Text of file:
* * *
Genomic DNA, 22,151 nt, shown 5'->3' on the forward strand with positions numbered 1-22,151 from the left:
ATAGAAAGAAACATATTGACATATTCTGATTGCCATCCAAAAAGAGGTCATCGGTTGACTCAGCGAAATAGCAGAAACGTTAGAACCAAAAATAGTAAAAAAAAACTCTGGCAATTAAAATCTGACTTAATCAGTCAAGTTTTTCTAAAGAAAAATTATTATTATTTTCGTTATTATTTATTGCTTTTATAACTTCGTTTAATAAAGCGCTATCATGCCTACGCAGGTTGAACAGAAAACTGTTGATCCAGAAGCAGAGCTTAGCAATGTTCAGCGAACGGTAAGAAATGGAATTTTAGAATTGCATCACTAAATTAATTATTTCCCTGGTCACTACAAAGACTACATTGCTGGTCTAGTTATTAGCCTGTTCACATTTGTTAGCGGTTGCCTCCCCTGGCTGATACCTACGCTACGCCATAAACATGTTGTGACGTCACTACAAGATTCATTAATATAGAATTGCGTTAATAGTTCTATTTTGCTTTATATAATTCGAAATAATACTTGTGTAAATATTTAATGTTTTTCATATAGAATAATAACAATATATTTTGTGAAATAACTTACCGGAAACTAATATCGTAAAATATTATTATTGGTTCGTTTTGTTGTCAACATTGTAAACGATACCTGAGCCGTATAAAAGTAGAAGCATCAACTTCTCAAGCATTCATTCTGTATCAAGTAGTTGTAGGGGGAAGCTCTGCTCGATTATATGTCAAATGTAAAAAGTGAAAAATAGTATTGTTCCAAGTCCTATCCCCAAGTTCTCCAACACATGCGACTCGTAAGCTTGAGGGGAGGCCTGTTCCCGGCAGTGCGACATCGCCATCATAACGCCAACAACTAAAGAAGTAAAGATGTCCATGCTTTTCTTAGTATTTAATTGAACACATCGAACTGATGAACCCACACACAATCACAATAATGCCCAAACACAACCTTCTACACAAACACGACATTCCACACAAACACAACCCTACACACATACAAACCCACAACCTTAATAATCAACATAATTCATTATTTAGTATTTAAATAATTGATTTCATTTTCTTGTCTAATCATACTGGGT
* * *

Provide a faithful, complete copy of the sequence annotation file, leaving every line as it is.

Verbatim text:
Genomic DNA, 22,151 nt, shown 5'->3' on the forward strand with positions numbered 1-22,151 from the left:
ATAGAAAGAAACATATTGACATATTCTGATTGCCATCCAAAAAGAGGTCATCGGTTGACTCAGCGAAATAGCAGAAACGTTAGAACCAAAAATAGTAAAAAAAAACTCTGGCAATTAAAATCTGACTTAATCAGTCAAGTTTTTCTAAAGAAAAATTATTATTATTTTCGTTATTATTTATTGCTTTTATAACTTCGTTTAATAAAGCGCTATCATGCCTACGCAGGTTGAACAGAAAACTGTTGATCCAGAAGCAGAGCTTAGCAATGTTCAGCGAACGGTAAGAAATGGAATTTTAGAATTGCATCACTAAATTAATTATTTCCCTGGTCACTACAAAGACTACATTGCTGGTCTAGTTATTAGCCTGTTCACATTTGTTAGCGGTTGCCTCCCCTGGCTGATACCTACGCTACGCCATAAACATGTTGTGACGTCACTACAAGATTCATTAATATAGAATTGCGTTAATAGTTCTATTTTGCTTTATATAATTCGAAATAATACTTGTGTAAATATTTAATGTTTTTCATATAGAATAATAACAATATATTTTGTGAAATAACTTACCGGAAACTAATATCGTAAAATATTATTATTGGTTCGTTTTGTTGTCAACATTGTAAACGATACCTGAGCCGTATAAAAGTAGAAGCATCAACTTCTCAAGCATTCATTCTGTATCAAGTAGTTGTAGGGGGAAGCTCTGCTCGATTATATGTCAAATGTAAAAAGTGAAAAATAGTATTGTTCCAAGTCCTATCCCCAAGTTCTCCAACACATGCGACTCGTAAGCTTGAGGGGAGGCCTGTTCCCGGCAGTGCGACATCGCCATCATAACGCCAACAACTAAAGAAGTAAAGATGTCCATGCTTTTCTTAGTATTTAATTGAACACATCGAACTGATGAACCCACACACAATCACAATAATGCCCAAACACAACCTTCTACACAAACACGACATTCCACACAAACACAACCCTACACACATACAAACCCACAACCTTAATAATCAACATAATTCATTATTTAGTATTTAAATAATTGATTTCATTTTCTTGTCTAATCATACTGGGT